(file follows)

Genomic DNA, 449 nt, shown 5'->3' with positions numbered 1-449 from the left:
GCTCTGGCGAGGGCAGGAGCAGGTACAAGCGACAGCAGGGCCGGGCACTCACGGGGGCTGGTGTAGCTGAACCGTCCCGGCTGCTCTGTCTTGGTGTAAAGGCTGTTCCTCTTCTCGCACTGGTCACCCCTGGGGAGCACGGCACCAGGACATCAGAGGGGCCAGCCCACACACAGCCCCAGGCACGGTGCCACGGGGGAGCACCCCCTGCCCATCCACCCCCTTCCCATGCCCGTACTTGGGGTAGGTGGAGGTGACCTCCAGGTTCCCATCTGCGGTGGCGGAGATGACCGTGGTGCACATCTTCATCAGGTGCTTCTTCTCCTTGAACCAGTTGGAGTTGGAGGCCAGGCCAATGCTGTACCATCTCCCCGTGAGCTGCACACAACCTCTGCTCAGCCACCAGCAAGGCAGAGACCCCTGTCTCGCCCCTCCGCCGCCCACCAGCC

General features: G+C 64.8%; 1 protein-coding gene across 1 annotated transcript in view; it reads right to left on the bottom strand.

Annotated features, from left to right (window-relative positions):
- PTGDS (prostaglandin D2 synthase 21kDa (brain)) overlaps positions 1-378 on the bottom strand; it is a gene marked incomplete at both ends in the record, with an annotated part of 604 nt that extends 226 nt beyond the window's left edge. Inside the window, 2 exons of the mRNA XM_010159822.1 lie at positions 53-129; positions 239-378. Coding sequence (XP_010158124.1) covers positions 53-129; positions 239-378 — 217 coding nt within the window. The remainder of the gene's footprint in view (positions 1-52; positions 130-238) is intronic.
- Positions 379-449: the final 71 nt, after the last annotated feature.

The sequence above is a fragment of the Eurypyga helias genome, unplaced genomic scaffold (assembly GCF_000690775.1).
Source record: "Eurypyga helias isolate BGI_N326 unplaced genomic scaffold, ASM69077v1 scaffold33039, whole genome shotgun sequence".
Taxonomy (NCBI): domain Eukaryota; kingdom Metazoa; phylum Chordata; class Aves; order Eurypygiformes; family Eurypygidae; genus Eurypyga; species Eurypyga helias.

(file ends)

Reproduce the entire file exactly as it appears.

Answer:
Genomic DNA, 449 nt, shown 5'->3' with positions numbered 1-449 from the left:
GCTCTGGCGAGGGCAGGAGCAGGTACAAGCGACAGCAGGGCCGGGCACTCACGGGGGCTGGTGTAGCTGAACCGTCCCGGCTGCTCTGTCTTGGTGTAAAGGCTGTTCCTCTTCTCGCACTGGTCACCCCTGGGGAGCACGGCACCAGGACATCAGAGGGGCCAGCCCACACACAGCCCCAGGCACGGTGCCACGGGGGAGCACCCCCTGCCCATCCACCCCCTTCCCATGCCCGTACTTGGGGTAGGTGGAGGTGACCTCCAGGTTCCCATCTGCGGTGGCGGAGATGACCGTGGTGCACATCTTCATCAGGTGCTTCTTCTCCTTGAACCAGTTGGAGTTGGAGGCCAGGCCAATGCTGTACCATCTCCCCGTGAGCTGCACACAACCTCTGCTCAGCCACCAGCAAGGCAGAGACCCCTGTCTCGCCCCTCCGCCGCCCACCAGCC

General features: G+C 64.8%; 1 protein-coding gene across 1 annotated transcript in view; it reads right to left on the bottom strand.

Annotated features, from left to right (window-relative positions):
- PTGDS (prostaglandin D2 synthase 21kDa (brain)) overlaps positions 1-378 on the bottom strand; it is a gene marked incomplete at both ends in the record, with an annotated part of 604 nt that extends 226 nt beyond the window's left edge. Inside the window, 2 exons of the mRNA XM_010159822.1 lie at positions 53-129; positions 239-378. Coding sequence (XP_010158124.1) covers positions 53-129; positions 239-378 — 217 coding nt within the window. The remainder of the gene's footprint in view (positions 1-52; positions 130-238) is intronic.
- Positions 379-449: the final 71 nt, after the last annotated feature.

The sequence above is a fragment of the Eurypyga helias genome, unplaced genomic scaffold (assembly GCF_000690775.1).
Source record: "Eurypyga helias isolate BGI_N326 unplaced genomic scaffold, ASM69077v1 scaffold33039, whole genome shotgun sequence".
Taxonomy (NCBI): domain Eukaryota; kingdom Metazoa; phylum Chordata; class Aves; order Eurypygiformes; family Eurypygidae; genus Eurypyga; species Eurypyga helias.